I think that the whole gendered lens, and the cries to bring back manly and masculine men, played a big role in the Spanish-American war. The lens very effectively paints the picture of how the very conventional and traditional ideology of masculinity and femininity, had a heavy influence on the political decisions made at the time. Men saw themselves going from fighting in wars, to working “soft jobs”, while many women played a key role in this point of history. The article’s causes were essentially all rational and accurate. The demand for men to participate in conflict and have their masculinity recognized undoubtedly made the feeling of the need to go to war with the, undoubtedly Spanish far worse. President Roosevelt is a wonderful illustration of this because he grew up in a generation that did not participate in a war like his past descendants. Ultimately, during this period, many people definitely wanted the conflict since it was being glorified and an incredible honor to fight in the war for your country, to show your
    While seeing history through this sort of lens can be really toxic, there are still some pros as well as cons to it.

    The main strength of the gendered lens is that we can see the mentality of men during that time period. Many felt so insecure about themselves, that they put their own selfish needs above the safety of others, to feel the same sort of validation, hence making it seem like they were fighting for the wrong reasons. On the flip, this very well could also be seen as a weakness of the lens. It could heavily paint men in a bad light, with a very broad brushstroke. Looking through an en-gendered lens, men could be seen as extremely selfish and careless, as well as fighting without a good cause.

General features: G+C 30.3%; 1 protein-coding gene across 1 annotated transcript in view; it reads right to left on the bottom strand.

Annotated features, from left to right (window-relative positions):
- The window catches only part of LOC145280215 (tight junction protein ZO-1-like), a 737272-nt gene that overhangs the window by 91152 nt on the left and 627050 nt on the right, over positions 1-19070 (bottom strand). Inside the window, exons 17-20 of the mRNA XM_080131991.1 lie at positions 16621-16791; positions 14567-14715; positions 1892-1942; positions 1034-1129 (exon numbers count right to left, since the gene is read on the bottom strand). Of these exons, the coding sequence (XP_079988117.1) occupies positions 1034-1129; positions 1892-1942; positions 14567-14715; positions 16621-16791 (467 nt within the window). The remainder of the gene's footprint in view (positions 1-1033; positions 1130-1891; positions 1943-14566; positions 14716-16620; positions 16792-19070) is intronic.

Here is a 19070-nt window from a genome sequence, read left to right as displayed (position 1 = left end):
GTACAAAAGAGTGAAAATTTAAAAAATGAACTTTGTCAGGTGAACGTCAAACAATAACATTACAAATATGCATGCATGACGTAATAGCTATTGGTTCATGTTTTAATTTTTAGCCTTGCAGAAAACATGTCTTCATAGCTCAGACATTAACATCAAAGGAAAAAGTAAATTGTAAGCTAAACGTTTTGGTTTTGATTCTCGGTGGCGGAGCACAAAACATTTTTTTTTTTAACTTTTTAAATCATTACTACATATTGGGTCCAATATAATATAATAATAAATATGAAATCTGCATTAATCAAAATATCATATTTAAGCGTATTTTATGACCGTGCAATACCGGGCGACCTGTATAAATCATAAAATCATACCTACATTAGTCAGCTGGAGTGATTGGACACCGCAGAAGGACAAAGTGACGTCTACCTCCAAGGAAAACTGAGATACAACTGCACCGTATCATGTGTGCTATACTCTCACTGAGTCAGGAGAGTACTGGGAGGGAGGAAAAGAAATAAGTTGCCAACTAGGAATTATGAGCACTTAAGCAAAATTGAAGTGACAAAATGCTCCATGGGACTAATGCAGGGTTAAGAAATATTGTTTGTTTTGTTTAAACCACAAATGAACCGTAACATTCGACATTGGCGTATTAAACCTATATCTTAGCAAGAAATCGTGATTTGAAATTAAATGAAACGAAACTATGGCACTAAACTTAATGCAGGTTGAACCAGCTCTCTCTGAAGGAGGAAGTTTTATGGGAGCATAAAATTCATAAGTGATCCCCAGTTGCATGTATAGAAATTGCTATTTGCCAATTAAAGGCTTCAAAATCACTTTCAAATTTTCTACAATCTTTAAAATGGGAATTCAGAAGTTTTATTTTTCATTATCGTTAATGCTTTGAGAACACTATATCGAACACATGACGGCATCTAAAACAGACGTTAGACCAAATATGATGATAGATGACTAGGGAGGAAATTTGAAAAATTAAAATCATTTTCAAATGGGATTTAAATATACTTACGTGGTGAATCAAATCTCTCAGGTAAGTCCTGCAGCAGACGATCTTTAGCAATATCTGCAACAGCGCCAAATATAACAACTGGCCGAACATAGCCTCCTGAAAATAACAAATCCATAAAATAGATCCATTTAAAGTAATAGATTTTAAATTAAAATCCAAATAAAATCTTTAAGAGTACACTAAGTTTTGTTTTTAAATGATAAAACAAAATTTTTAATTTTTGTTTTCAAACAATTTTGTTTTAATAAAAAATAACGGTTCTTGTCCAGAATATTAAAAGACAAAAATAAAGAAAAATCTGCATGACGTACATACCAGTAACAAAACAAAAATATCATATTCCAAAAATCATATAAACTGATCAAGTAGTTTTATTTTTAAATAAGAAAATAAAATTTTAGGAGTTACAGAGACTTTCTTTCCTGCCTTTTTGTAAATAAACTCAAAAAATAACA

In the cartoon, a cuban woman is seated on top of a frying pan that reads “Spanish misrule” next to a fire that reads “anarchy” consuming, what I can assume, is cuba. The pro-imperialism cartoonist chose to present Cuba as a helpless woman to show that America had a moral obligation to save Cuba from Spanish rule and total anarchy. The caption helps to back up this claim by saying “The duty of the hour – to save her not only from Spain but from a worse fate.” Seeing it through a gendered lens, helps you understand even more as to why it matters that Cuba is being represented as a woman in the cartoon. Cuba is a woman, so she is a damsel in distress, and incapable of saving herself. She is someone who obviously needs the help of a strong prince. Which in this case, Uncle Sam is her supposed prince charming. This gender lens demonstrates how the cartoon imposes a viewpoint onto the reader’s eyes and how different lenses affect the reader’s perspective.

  2. Brock Kusiak